annual bluegrass weed

Annual bluegrass in turf. Photo: Betty Marose

Updated: July 14, 2021

Annual bluegrass (Poa annua) is a common grassy weed found in Maryland lawns. It is most noticeable in early spring. It can be introduced into lawns when reseeding using a grass seed mixture if it is a seed contaminate. It becomes problematic in high-quality turf because it is has a clumping growth habit and it has noticeable seed heads that often give the lawn a white appearance. Annual bluegrass also tends to die back when the weather becomes warmer during the summer months causing bare spots. 

Life cycle 

Winter annual, grows less than 1-ft. tall and tolerates close mowing.  Seeds germinate in the fall, grows through winter, and produces seeds in the spring.

Growth habit

Bunch-type grass.

Reproduction

Seed; sometimes enlarges by stolons.

Conditions that favor growth

Cool, moist conditions; compacted soil; it spreads quickly in thin turf areas and along edges such as driveways and sidewalks (which tend to have compacted soil).

Identification

Identification is often easily done by observing the clumping growth habit and seed head appearance. The grass blades have a boat-shaped tip. A more technical key characteristic is observing the size of the ligule, which is a membranous growth between the stem and leaf blade.

Photos

Growth habit

Annual bluegrass plants forming flowers

Photo: University of Maryland Extension

Flowers

Flowers of annual bluegrass

Photo: University of Maryland Extension

Leaf blade

Annual bluegrass, like all Poa species, has a boat-shaped leaf tip.

Photo: Joseph M. DiTomaso, University of California - Davis, Bugwood.org

Ligule

Annual bluegrass has a long, membranous ligule where the leaf blade meets the stem (here shown magnified).

Photo: Bruce Ackley, The Ohio State University, Bugwood.org

Management In Lawns

Cultural Lawn Care Practices

Maintain healthy, dense turf that can compete and prevent weed establishment. Avoid overwatering and applying too much nitrogen fertilizer. Aerate to reduce soil compaction.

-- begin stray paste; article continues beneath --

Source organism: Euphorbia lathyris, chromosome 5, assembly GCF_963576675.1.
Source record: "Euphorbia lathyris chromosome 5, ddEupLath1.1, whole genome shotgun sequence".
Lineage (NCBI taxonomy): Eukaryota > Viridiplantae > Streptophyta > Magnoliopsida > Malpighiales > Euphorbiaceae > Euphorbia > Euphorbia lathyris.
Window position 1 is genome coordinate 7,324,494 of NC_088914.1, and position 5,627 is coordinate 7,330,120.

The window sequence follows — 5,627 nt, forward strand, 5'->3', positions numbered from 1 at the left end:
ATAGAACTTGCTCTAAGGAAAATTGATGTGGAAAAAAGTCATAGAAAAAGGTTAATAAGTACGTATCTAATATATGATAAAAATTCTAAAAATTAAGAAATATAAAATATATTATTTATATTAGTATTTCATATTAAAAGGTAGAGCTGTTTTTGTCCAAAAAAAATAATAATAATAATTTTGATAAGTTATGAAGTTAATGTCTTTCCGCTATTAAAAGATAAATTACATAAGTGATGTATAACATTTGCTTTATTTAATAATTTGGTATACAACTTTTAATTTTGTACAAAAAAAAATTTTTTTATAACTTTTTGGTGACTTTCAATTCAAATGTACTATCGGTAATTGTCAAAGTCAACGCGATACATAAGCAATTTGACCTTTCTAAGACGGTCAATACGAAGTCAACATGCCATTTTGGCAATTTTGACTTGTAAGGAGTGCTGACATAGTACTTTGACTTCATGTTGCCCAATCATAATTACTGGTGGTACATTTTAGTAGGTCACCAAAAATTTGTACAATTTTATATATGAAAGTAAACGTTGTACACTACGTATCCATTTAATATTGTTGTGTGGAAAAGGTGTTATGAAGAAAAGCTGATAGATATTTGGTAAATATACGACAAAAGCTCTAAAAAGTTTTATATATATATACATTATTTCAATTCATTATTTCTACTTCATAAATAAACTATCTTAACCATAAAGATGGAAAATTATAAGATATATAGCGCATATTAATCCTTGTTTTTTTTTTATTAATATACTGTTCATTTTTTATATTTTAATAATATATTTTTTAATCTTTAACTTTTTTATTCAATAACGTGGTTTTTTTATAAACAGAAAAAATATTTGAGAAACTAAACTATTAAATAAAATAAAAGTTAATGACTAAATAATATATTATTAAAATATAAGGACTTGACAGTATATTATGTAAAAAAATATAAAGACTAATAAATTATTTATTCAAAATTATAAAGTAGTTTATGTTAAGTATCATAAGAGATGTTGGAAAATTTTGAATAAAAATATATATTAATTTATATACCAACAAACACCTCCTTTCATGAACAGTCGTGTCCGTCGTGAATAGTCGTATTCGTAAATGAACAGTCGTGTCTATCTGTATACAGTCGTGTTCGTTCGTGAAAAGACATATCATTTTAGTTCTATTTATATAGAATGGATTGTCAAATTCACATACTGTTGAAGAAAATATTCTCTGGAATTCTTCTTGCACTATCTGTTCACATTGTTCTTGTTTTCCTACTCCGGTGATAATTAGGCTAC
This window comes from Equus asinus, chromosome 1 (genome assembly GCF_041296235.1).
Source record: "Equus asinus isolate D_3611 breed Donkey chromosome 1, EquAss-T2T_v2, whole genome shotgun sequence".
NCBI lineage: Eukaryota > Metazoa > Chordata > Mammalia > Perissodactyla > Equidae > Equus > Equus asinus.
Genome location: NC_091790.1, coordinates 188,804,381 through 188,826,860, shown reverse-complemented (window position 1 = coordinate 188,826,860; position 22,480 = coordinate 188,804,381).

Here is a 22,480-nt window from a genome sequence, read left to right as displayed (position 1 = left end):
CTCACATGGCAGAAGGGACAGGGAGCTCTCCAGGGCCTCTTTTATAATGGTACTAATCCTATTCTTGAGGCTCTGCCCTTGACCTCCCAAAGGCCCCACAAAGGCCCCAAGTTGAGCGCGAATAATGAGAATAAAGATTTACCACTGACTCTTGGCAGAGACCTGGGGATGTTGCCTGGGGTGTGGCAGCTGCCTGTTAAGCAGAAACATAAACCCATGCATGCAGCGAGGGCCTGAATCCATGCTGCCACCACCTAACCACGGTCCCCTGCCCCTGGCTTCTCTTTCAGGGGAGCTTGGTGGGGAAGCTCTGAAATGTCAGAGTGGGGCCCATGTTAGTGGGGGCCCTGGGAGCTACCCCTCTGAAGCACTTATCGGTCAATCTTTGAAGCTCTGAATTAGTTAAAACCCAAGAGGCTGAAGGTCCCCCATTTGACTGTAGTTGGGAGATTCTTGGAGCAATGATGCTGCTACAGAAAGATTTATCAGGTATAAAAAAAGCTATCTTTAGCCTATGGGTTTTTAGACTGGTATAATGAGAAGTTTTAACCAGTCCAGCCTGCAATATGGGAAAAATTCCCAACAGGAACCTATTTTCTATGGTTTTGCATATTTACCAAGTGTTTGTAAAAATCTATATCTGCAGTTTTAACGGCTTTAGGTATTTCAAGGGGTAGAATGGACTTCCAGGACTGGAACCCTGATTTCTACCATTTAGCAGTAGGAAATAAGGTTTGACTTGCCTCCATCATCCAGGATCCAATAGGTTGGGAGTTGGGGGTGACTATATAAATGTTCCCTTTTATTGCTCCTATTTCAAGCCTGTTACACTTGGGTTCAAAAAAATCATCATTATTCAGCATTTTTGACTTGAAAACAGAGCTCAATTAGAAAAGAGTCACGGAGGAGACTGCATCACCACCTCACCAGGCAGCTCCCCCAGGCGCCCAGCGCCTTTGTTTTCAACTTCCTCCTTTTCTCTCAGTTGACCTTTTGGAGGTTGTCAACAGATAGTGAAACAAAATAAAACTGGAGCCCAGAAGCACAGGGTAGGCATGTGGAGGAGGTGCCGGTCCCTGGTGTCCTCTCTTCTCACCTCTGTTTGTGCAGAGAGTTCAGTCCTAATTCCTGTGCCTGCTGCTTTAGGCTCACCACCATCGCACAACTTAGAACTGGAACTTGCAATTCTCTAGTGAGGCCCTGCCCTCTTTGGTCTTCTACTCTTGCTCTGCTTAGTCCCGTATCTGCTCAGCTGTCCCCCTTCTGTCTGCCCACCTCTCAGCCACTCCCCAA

Mechanical Management

Hand pulling or using an appropriate weeding tool are the primary means of mechanical weed control in lawns. Clumps can also be dug out. This is a viable option at the beginning of an infestation and on young weeds. Hand pulling when the soil is moist makes the task easier. Weeds with tap roots like dandelions or have a basal rosette (leaves clustered close to the ground) like plantain are easier to pull than weeds such as Bermudagrass (wiregrass) or creeping Charlie (ground ivy) that spread with stolons or creeping stems that root along the ground.

Chemical Treatment/Prevention in Lawns

Seeds germinate in late summer to early September. Control with a preemergent lawn herbicide applied in mid-August/early September before the seeds germinate (sowing grass seed will not be possible). Some crabgrass preemergent products are also labeled for Poa annua so check the label. Annual bluegrass research shows that the plant is becoming resistant to the preemergent Barricade (Prodiamine). Check the labels of Dimension (Dithiopyr) and Halts (Pendimethalin) for information on Poa annua control.

Spring management options are limited since there are very few selective herbicides available for home lawn use and annual bluegrass forms seed heads very early.

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